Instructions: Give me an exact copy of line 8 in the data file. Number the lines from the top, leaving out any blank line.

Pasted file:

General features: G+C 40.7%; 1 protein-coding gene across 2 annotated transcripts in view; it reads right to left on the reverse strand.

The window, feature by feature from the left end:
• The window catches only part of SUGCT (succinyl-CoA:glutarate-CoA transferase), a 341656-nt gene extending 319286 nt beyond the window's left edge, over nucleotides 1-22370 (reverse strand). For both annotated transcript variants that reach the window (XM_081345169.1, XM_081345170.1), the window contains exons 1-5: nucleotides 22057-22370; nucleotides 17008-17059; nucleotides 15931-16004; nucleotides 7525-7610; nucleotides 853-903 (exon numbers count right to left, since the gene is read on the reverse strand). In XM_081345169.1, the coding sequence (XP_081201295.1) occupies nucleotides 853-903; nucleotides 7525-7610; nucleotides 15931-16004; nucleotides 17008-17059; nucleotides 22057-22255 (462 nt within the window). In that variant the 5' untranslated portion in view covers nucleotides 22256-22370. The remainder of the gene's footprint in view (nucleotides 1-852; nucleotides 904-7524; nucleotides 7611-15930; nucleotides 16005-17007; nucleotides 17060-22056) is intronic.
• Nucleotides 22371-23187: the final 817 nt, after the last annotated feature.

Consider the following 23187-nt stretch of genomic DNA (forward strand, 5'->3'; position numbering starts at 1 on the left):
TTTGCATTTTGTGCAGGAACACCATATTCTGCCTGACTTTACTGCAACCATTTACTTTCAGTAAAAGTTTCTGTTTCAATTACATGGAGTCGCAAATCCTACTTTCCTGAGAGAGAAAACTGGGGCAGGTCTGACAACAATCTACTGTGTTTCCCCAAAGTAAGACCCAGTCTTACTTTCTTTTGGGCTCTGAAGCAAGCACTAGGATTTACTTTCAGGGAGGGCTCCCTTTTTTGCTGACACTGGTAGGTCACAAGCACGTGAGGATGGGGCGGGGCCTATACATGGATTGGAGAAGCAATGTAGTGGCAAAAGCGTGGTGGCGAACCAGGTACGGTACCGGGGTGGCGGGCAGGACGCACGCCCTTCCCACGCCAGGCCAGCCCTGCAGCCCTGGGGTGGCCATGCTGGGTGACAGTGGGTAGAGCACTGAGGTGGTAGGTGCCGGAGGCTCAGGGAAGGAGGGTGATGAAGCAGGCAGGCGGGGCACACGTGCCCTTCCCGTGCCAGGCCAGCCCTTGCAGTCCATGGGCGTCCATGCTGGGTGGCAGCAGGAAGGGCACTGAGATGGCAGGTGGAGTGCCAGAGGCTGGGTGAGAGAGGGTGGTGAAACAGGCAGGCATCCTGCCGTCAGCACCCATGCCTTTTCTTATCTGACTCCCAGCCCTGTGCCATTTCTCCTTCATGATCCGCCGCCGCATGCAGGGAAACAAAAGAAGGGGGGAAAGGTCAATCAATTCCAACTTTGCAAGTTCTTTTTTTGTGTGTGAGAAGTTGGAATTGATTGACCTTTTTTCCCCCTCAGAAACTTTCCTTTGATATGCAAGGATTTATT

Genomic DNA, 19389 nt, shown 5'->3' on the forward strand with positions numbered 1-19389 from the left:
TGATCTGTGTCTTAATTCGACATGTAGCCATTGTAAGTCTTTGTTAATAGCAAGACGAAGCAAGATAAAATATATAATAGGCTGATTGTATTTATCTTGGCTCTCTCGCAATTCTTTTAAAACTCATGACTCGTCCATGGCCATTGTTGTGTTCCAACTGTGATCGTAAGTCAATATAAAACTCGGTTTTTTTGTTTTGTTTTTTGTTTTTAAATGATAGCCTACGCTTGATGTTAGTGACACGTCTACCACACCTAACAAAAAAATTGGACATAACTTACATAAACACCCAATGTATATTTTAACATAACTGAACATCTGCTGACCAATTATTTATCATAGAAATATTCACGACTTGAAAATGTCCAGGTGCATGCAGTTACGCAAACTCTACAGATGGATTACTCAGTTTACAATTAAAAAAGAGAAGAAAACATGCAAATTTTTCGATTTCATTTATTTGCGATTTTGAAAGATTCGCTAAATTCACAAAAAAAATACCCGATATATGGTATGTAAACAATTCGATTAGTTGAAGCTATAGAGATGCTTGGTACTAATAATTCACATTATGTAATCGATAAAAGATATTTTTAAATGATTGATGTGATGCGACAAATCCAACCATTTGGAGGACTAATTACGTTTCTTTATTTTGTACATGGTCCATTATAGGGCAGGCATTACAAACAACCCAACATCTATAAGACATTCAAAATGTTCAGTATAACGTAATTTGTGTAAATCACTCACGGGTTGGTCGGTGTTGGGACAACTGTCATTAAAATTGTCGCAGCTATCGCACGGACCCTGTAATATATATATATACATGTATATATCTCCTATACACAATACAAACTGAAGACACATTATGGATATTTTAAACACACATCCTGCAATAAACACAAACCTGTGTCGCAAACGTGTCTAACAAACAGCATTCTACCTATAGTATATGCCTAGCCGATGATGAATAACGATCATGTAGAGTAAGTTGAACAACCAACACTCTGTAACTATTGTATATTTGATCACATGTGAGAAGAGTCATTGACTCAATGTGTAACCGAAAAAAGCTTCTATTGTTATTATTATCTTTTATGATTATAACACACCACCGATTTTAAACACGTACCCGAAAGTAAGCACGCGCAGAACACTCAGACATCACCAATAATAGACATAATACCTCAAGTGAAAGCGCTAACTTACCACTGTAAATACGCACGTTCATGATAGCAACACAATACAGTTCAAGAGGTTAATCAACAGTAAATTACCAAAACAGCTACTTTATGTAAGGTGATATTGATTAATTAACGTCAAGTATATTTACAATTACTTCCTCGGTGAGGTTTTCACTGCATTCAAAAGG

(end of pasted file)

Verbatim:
TGATCTGTGTCTTAATTCGACATGTAGCCATTGTAAGTCTTTGTTAATAGCAAGACGAAGCAAGATAAAATATATAATAGGCTGATTGTATTTATCTTGGCTCTCTCGCAATTCTTTTAAAACTCATGACTCGTCCATGGCCATTGTTGTGTTCCAACTGTGATCGTAAGTCAATATAAAACTCGGTTTTTTTGTTTTGTTTTTTGTTTTTAAATGATAGCCTACGCTTGATGTTAGTGACACGTCTACCACACCTAACAAAAAAATTGGACATAACTTACATAAACACCCAATGTATATTTTAACATAACTGAACATCTGCTGACCAATTATTTATCATAGAAATATTCACGACTTGAAAATGTCCAGGTGCATGCAGTTACGCAAACTCTACAGATGGATTACTCAGTTTACAATTAAAAAAGAGAAGAAAACATGCAAATTTTTCGATTTCATTTATTTGCGATTTTGAAAGATTCGCTAAATTCACAAAAAAAATACCCGATATATGGTATGTAAACAATTCGATTAGTTGAAGCTATAGAGATGCTTGGTACTAATAATTCACATTATGTAATCGATAAAAGATATTTTTAAATGATTGATGTGATGCGACAAATCCAACCATTTGGAGGACTAATTACGTTTCTTTATTTTGTACATGGTCCATTATAGGGCAGGCATTACAAACAACCCAACATCTATAAGACATTCAAAATGTTCAGTATAACGTAATTTGTGTAAATCACTCACGGGTTGGTCGGTGTTGGGACAACTGTCATTAAAATTGTCGCAGCTATCGCACGGACCCTGTAATATATATATATACATGTATATATCTCCTATACACAATACAAACTGAAGACACATTATGGATATTTTAAACACACATCCTGCAATAAACACAAACCTGTGTCGCAAACGTGTCTAACAAACAGCATTCTACCTATAGTATATGCCTAGCCGATGATGAATAACGATCATGTAGAGTAAGTTGAACAACCAACACTCTGTAACTATTGTATATTTGATCACATGTGAGAAGAGTCATTGACTCAATGTGTAACCGAAAAAAGCTTCTATTGTTATTATTATCTTTTATGATTATAACACACCACCGATTTTAAACACGTACCCGAAAGTAAGCACGCGCAGAACACTCAGACATCACCAATAATAGACATAATACCTCAAGTGAAAGCGCTAACTTACCACTGTAAATACGCACGTTCATGATAGCAACACAATACAGTTCAAGAGGTTAATCAACAGTAAATTACCAAAACAGCTACTTTATGTAAGGTGATATTGATTAATTAACGTCAAGTATATTTACAATTACTTCCTCGGTGAGGTTTTCACTGCATTCAAAAGG